|Discovers unexplored questions that may need an answer.||Uses existing information to get workable data on existing questions|
|Skillset: Algorithms, data mining, programming, database management, data analysis, machine learning, predictive analysis||Skillset: Data mining, modeling, programming, statistical analysis, database management, data analysis|
|They estimate the unknown data||They work with known data set|
|They choose to address business problems that would have maximum effect||They address the business problem assigned to them|
|They work at a macro-level||They work at a micro-level|
5. Data Science is Not Just Excel Sheets
Contrary to the aforementioned belief, this one can seem surprising but many people are of the opinion that the life of a data scientist revolves around excel sheets.
This is anything but true. As mentioned before, data science is a vast field with a basic focus on the correct and intended outcome. And to get that outcome, the data science professionals fight tooth and nail. They use different data analytics techniques, SQL query, statistical analysis, predictive analysis, and whatnot.
They do work on excel sheets, but that is just a small unit within their work periphery.
There was once a time when excel sheets played a major role in arriving at a conclusion and making analyses using formulae and calculations. At present with the easy availability of programming tools like Python and R, most data scientists spend a great portion of their time coding rather than on excel sheets.
6. More Data Does Not Always Mean More Accuracy
More data doesn’t mean more insight or more value addition. Using smart data is the key.
Suppose we have a dataset with the exact number of minimum data that is needed to make a correct analysis. This would be an ideal dataset. Now if we add some more data, the entire dataset will need to be reconstructed considering the new set of data as well. While reconstructing, there will be a need to clean the new data and spend time to understand their deviation from the existing set, if any.
Now even after the new data is cleaned and merged to the existing ideal dataset, there is a possibility that some new element is still dirty but unidentified. This will lead to an overall degradation of the final result or analysis.
In this case, lesser data was surely better than more data.
7. Data Science Field has Different Role, Not Just Data Scientists
Many people associate data science with data scientists only, ignoring the other prominent roles belonging to the field.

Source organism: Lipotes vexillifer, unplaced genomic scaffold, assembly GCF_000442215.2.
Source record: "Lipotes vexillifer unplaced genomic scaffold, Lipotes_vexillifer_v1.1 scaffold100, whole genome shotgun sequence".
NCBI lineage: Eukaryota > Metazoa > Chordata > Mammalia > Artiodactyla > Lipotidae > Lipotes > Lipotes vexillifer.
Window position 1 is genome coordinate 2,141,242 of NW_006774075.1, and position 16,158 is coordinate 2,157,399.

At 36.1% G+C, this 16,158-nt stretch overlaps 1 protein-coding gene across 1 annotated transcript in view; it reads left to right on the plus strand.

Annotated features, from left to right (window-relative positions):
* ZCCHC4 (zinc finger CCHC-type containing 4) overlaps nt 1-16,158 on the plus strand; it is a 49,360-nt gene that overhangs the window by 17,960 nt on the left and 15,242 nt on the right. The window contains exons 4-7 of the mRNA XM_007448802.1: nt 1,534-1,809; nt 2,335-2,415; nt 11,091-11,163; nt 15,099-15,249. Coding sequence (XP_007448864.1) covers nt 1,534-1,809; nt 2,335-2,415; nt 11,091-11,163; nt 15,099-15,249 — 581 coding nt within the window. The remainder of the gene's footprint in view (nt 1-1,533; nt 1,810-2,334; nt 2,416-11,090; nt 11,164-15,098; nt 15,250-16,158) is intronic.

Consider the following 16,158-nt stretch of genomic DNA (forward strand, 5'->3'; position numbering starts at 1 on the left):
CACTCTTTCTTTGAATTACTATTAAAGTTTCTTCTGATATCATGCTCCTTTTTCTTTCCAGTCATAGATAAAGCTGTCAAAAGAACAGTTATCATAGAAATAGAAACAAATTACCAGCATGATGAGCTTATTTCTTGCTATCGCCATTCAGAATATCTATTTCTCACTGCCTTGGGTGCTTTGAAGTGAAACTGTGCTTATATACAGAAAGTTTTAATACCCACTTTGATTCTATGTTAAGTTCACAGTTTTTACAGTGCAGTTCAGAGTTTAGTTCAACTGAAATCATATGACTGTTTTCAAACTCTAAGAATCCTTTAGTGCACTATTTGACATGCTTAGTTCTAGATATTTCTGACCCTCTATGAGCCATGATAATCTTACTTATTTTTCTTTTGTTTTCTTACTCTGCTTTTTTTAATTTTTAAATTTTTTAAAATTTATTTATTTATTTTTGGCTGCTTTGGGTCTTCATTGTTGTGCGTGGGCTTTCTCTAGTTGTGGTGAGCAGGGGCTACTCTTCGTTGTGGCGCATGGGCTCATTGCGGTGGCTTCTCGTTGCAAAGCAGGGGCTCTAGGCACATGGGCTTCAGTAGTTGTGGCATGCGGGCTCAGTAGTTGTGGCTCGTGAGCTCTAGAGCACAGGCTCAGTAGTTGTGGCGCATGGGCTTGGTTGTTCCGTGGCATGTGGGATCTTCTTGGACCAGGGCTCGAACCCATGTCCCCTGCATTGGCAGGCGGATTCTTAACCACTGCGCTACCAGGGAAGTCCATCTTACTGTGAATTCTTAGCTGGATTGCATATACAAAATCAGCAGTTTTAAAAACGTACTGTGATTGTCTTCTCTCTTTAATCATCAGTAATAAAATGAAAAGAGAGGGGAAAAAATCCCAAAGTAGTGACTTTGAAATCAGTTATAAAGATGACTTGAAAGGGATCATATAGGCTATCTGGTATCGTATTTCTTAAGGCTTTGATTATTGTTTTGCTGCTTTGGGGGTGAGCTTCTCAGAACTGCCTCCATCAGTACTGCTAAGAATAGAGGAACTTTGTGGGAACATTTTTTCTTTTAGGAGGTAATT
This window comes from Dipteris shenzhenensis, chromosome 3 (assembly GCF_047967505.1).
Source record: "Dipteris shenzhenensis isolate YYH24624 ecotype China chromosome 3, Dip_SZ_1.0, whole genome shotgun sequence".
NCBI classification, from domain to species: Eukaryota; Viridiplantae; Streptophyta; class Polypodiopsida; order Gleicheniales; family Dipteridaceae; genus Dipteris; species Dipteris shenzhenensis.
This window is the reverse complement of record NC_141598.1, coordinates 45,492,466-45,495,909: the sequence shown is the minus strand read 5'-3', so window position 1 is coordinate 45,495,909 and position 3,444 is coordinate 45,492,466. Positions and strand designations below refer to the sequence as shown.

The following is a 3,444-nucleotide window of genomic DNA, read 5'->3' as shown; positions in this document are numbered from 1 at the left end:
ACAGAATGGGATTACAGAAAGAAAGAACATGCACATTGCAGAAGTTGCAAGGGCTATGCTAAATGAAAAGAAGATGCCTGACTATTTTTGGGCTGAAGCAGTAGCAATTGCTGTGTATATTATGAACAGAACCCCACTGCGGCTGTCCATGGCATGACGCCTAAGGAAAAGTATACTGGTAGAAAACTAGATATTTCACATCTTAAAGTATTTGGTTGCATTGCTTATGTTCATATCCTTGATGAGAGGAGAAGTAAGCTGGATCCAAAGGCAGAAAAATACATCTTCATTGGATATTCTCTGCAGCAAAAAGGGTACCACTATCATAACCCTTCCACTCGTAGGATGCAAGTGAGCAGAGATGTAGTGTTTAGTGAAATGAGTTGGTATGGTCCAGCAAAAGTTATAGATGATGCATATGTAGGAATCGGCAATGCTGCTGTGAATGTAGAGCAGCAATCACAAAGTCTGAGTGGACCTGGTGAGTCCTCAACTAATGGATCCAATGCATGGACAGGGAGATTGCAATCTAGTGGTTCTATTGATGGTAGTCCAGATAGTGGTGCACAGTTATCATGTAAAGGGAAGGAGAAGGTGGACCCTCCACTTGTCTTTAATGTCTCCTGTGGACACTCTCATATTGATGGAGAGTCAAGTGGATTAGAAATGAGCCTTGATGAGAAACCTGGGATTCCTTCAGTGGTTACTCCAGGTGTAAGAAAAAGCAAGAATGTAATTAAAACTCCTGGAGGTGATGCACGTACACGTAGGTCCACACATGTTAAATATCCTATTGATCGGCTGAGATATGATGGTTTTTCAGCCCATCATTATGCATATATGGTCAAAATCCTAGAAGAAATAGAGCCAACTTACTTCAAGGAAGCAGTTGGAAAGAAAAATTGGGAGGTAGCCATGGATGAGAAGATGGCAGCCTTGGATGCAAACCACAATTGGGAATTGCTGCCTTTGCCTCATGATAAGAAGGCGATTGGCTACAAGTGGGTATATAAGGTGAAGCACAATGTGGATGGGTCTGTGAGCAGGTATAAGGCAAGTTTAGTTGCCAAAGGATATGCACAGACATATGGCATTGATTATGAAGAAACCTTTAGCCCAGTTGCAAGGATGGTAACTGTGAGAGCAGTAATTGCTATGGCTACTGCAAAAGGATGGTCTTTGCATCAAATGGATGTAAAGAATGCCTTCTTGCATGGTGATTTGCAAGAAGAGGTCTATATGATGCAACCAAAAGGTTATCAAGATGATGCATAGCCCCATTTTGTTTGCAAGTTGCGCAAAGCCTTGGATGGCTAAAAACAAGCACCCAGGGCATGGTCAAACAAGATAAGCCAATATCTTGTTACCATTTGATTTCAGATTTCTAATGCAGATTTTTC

Data science includes all of these –
- Data Engineers – They are responsible to manage data infrastructure throughout the data science lifecycle. Basic skills include – programming tools like Python, database tools like NoSQL, and big data tools like Hadoop.
- Data Analysts – They find answers to questions by working through the data available, using appropriate tools. Basic skills include – programming, data visualization, statistics, mathematics, and of course data analysis.
- Data Scientist – Data scientists work on big data, analyze it and then communicate the finding through reports and presentations. Basic skills include – statistics, mathematics, programming, data visualization, SQL, Hadoop, machine learning.
8. Data Science is Not Meant Only for Large Organizations
Many businesses believe that data science is meant only for big organizations having high-class infrastructure.
Such belief pops out from a wrong notion about data science. Data science is not made up of machines, heavy tools, or the size of working resources. It perhaps is made up of big data, statistics, analysis, programming, presentation, and some smart people who know how to make the best out of data and add value to the organization. It has nothing to do with big or small organizations.
A data scientist needs to arrive at a result that benefits the company. And no one really cares as to what tools and techniques have been used to achieve that result.
Coming to infrastructure, all that is needed is a computing device, the internet, and some tools that help through the data science life cycle. There are a number of open-source tools available online that can be downloaded to get the ball rolling.
9. Popular Data Science and Machine Learning Languages
A majority of 75% of the survey respondents use Python for work related to Data Science either always or quite frequently. This statistic is in line with the popularity that Python has garnered in recent years and this trend will definitely continue in the area of data science in 2020 and 2021.
On the other hand, R finds itself 2nd on this ladder with 27% of users. R is a scripting language that is powerful yet simple and data scientists coming not from software engineering backgrounds find it easy to adopt R language for their machine learning and data science work.
Data science is becoming inevitable with data explosion in almost every field. It offers a good career opportunity. Thinking of data science as a career option can be a wise decision for anyone who enjoys problem-solving and has data empathy.